John Pritiskutch Reproductions

History of Berks County - Rockland Township

The following is reproduced from the 1876 Atlas of Berks County, Pennsylvania

Rockland comprises a limited territory, with a mean length of five miles, and breadth of four miles. The soil is gravelly, and not remarkably fertile; but an industrious population manages to secure from it an excellent livelihood. The township is not so well watered as several others in the county, yet it has a few very good mill-privileges which are improved; and there are within its limits an iron furnace and two forges. Iron ore is mined within the township, from which the material is obtained for running the furnace.

The early settlement of the township was coeval with that of the neighborhood. Nine-tenths of the original inhabitants were Germans, as the successive lists of the taxables abundantly indicate. The increase of the population has not been rapid, yet it has been steady, each successive census showing a greater number of people within its limits, than in the preceding decade. That of 1870 shows a population of 1,451 souls.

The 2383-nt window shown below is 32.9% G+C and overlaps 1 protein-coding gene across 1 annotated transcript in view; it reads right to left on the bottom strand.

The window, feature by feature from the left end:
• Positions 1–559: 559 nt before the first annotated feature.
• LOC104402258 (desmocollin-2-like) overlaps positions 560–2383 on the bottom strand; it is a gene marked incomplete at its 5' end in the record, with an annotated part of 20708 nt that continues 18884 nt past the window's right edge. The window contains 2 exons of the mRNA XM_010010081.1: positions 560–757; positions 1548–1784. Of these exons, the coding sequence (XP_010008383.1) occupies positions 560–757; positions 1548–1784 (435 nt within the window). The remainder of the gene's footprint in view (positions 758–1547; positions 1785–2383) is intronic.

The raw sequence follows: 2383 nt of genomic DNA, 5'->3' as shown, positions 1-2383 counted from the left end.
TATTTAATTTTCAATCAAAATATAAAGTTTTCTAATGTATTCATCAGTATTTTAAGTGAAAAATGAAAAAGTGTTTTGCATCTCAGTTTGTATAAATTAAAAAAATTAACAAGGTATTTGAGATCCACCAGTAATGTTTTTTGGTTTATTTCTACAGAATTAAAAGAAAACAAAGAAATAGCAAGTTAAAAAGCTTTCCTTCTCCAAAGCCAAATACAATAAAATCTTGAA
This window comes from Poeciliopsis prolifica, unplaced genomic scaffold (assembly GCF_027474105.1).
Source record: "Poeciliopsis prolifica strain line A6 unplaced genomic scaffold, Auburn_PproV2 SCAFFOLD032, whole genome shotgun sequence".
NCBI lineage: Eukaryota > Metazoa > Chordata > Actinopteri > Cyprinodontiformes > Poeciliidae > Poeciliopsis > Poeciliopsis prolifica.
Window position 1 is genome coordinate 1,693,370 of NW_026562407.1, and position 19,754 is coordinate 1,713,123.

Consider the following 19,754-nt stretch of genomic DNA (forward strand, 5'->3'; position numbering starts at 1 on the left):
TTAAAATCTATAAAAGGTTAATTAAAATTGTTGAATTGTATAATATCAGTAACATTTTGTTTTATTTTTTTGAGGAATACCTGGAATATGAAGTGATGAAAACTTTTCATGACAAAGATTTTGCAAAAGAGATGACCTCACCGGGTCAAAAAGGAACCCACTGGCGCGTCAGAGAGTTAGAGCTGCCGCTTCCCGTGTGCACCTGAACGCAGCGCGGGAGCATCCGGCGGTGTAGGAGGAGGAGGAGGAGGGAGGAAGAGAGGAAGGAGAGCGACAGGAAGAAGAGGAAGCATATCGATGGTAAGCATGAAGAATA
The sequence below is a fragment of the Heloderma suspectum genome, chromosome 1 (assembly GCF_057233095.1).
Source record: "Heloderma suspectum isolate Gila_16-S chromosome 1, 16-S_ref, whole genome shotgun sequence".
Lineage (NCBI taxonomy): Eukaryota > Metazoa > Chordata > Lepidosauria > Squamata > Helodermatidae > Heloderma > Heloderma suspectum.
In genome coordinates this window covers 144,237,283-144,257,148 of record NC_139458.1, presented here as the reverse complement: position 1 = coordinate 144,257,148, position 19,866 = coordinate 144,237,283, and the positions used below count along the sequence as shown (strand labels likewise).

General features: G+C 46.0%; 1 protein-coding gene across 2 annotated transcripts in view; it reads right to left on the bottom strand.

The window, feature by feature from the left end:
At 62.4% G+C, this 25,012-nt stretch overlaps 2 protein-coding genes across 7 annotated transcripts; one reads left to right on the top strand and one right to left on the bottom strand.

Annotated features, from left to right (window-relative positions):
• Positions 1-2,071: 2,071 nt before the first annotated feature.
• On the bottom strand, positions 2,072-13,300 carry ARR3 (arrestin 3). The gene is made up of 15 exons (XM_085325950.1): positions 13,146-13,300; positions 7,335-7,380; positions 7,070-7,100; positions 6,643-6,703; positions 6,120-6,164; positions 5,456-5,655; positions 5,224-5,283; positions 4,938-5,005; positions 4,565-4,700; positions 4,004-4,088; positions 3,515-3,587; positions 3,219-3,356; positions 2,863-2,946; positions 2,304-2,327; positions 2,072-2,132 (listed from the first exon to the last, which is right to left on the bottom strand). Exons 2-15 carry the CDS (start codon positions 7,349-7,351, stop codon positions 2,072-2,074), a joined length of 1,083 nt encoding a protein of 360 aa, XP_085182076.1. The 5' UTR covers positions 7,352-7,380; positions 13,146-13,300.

As the first settlers were principally Germans, so the religion of the people has been chiefly of the Lutheran and Reformed faiths. A church has usually been occupied by the two denominations in common. A steady adherance to the religion of their ancestors is one of the prominent characteristics of the sedate and industrious people.

There are two principal villages in the township, known as New Jerusalem and Stony Point,, but the population and business of neither are considerable.